Why I Do So Much Laundry
After days of fall temperatures and rainy afternoons, today I awoke to a day I could just tell was going to be The Most Glorious Day Ever. I knew I had to do something outside and remembered that there is a big outdoor market in den Haag that I’ve been meaning to visit: the Haagse Markt, and one of its days is Wednesday (Woensdag). (Thanks go to fellow blogger Kitchen Butterfly for alerting me to this market!) Though the tram stops quite close, I decided to bike. We’ve ridden to den Haag once before, and I thought I could remember our route to the center. Then to get from the center to the market, I took some pictures of Google Maps with my digital camera and brought it along. (This is like the poor man’s iPhone.)
I made it from Delft to the center of den Haag in just about forty-five minutes. The weather was picture-perfect, sunny but not too hot, a light breeze, just that sweet intersection between summer and fall. My map-photos failed me at this point (I couldn’t locate myself) and I asked directions from two traffic workers who steered me exactly right. I finally emerged at the entrance to a sea of booths and tents and thought: yup, this is it. I locked up my bike and ventured inside.
The end of the market that I entered was mostly clothing and shoes (incredibly cheap), followed by fabrics on the bolt. The aisles were alarmingly crowded and I was nervous about pickpockets, plus it was hard to enjoy being continually jostled around. I knew there was supposed to be a lot of fresh food, though, so I kept on pushing through the crowds. I passed literally blocks of people selling jewelry, handbags, cosmetics, and all manner of stuff I couldn’t figure who would want. I knew I was heading in the right direction when I saw all these eggs:
And sure enough, I was soon in absolute Produce World.
This is where the fun began. I was so excited. Almost everything was “[some quantity] for 1 Euro.” And a lot of it didn’t look bad, either! I remember once going to the Haymarket in Boston and buying ridiculously cheap produce, only to discover that most of it was rotten before I even got home. This was better than that. At a lot of stalls you see these bins (above) where they fill a plastic bowl with produce (one variety or sometimes mixed) and then you select and buy a bowl, and they put the contents into a plastic bag for you. (Or, you might have your own bag.) At most of the stalls you could handle everything and select which cucumber you wanted yourself, as opposed to the guy picking the one he most wants to get rid of. The whole time vendors are calling out to you, advertising their specials, or imploring you to just look at their strawberries.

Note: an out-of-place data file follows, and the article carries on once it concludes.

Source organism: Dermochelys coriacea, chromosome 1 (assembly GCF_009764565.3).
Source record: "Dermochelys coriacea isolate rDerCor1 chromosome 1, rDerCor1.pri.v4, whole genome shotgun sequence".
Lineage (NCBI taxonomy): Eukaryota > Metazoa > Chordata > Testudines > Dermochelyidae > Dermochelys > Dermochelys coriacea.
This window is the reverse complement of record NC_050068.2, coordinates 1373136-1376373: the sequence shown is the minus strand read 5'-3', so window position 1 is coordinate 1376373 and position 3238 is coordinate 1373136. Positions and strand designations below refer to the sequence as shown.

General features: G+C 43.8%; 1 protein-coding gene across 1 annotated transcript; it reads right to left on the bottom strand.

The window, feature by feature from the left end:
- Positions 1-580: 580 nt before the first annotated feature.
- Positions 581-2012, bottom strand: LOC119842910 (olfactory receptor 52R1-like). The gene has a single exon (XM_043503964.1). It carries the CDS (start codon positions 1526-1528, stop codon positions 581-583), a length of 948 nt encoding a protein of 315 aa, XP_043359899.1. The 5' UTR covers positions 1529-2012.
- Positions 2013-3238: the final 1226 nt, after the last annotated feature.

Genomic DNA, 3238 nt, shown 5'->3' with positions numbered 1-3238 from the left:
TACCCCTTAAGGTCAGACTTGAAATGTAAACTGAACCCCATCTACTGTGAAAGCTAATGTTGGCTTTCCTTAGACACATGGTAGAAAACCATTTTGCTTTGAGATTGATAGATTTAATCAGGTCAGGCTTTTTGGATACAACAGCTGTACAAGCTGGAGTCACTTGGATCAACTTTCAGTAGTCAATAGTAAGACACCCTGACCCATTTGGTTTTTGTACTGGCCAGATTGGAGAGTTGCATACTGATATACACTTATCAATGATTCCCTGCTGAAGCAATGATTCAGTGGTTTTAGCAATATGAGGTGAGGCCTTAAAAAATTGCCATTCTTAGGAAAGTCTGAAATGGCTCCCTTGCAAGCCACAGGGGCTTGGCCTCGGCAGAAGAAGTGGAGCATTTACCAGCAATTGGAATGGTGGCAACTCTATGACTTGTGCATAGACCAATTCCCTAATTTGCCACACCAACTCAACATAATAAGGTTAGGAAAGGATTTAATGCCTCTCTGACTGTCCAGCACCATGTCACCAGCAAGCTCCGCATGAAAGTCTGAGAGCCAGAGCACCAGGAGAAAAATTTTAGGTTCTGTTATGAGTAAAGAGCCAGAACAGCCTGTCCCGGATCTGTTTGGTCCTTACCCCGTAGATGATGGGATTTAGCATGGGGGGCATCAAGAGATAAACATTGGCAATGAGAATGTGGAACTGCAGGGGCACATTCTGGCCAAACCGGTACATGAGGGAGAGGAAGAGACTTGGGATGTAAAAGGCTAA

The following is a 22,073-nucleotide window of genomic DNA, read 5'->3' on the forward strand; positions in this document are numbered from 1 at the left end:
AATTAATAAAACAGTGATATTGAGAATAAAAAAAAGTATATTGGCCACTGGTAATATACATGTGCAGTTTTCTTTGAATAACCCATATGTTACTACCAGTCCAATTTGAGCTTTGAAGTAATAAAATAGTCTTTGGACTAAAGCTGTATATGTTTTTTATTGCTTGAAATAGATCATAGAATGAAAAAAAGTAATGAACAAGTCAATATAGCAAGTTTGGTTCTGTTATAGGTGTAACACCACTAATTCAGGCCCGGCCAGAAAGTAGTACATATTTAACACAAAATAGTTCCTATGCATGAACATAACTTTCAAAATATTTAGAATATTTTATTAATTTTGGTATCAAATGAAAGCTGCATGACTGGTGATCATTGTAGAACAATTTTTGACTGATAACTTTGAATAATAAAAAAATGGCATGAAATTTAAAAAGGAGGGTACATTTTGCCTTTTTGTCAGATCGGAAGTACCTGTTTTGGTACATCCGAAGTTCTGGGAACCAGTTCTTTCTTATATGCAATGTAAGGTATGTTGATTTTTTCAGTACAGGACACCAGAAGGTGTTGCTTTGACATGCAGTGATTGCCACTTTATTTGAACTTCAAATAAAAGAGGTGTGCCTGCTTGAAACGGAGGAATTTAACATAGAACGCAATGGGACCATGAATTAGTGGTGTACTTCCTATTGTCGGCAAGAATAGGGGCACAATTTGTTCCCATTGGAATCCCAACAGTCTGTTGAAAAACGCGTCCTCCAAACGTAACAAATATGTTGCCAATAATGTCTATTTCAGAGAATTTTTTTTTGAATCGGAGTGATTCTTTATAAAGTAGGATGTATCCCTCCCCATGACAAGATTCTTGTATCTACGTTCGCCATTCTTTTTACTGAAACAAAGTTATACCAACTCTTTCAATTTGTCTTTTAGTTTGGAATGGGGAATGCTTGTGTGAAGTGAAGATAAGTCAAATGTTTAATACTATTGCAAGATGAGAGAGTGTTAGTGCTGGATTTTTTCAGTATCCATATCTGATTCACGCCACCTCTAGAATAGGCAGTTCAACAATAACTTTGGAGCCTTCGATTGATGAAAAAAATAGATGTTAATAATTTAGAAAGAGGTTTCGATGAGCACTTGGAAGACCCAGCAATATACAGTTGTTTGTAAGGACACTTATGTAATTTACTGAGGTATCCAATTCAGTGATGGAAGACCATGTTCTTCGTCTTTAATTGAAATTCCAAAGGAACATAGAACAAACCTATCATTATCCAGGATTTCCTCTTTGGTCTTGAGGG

I had to cut myself off both for time and monetary reasons—plus I was actually starting to wonder if I had more than would fit in my bike saddlebags! But I left an hour later with: 5 lemons (E1), 10 limes (E1), a bag of onions (E1), a bag of green beans (E1), 4 oranges (I am having a juicing phase; E1), 5 apples (E1—are you getting the price drill?), a bucket of strawberries, two cucumbers, and a loaf of Turks brood (Turkish bread)… all for a total of NINE Euros. Biking home, those saddlebags were heavy. It was an absolute haul of produce, and I can’t wait to go back.
The drama began (you knew there would be drama) just feet from my front door, when I locked my bike to a bike post and began unloading the saddlebags to bring everything inside. The saddlebags, as previously mentioned, were quite heavy. I forgot how the laws of physics would apply here, and emptied one side of the saddlebag, pulling out Turks brood, green beans, cucumbers, strawberries, and onions.
Unbalanced, the bike promptly tipped over on its side with a loud metallic crash. I think I said, “No, bike!” out loud. A man walking by stopped to help me right it, and within moments the bike was upright again and I was holding it carefully so I could empty out the other bag, which I did. Then I bent down to pick up my cloth shopping bag holding the first set of contents. And discovered that I had set it down in a spot swarming with ants. My only thought was: seriously? How does this stuff happen? So I immediately began swatting ants off the sides of the sack, and in the process caused the plastic bag of green beans to split, nearly spilling them all over the sidewalk. Somehow I managed to collect everything haphazardly in my arms and get it inside, though of course the last thing I wanted to do was bring ants INside.
I put the produce on the counter and immediately began washing everything. There were still a few stray ants on the cloth sack, so I put it directly in the washing machine. I killed a few more on the strawberries (method: drowning) and they didn’t seem to have gotten any deeper in the bag than that. Whew.
I had that kind of skin-crawly feeling you get when you’ve been interacting with bugs, and I tried to shake it off. But a couple minutes later I decided I really did feel crawlies in my pants, so I ran downstairs (an act of modesty I later appreciated when I realized my next-door neighbors were on their roof deck) and took off my jeans. Three ants fell out. How did they get in there, too?! I couldn’t believe it. I got right in the shower and everything I was wearing went into the wash.
Just this morning I was speculating about how for two people, Tim and I seem to generate more laundry than should happen. I was wondering why this was. My best answer was exercise (dirty running clothes + work clothes + pajamas). Now I know: it’s chance encounters with substances that spill, and ants.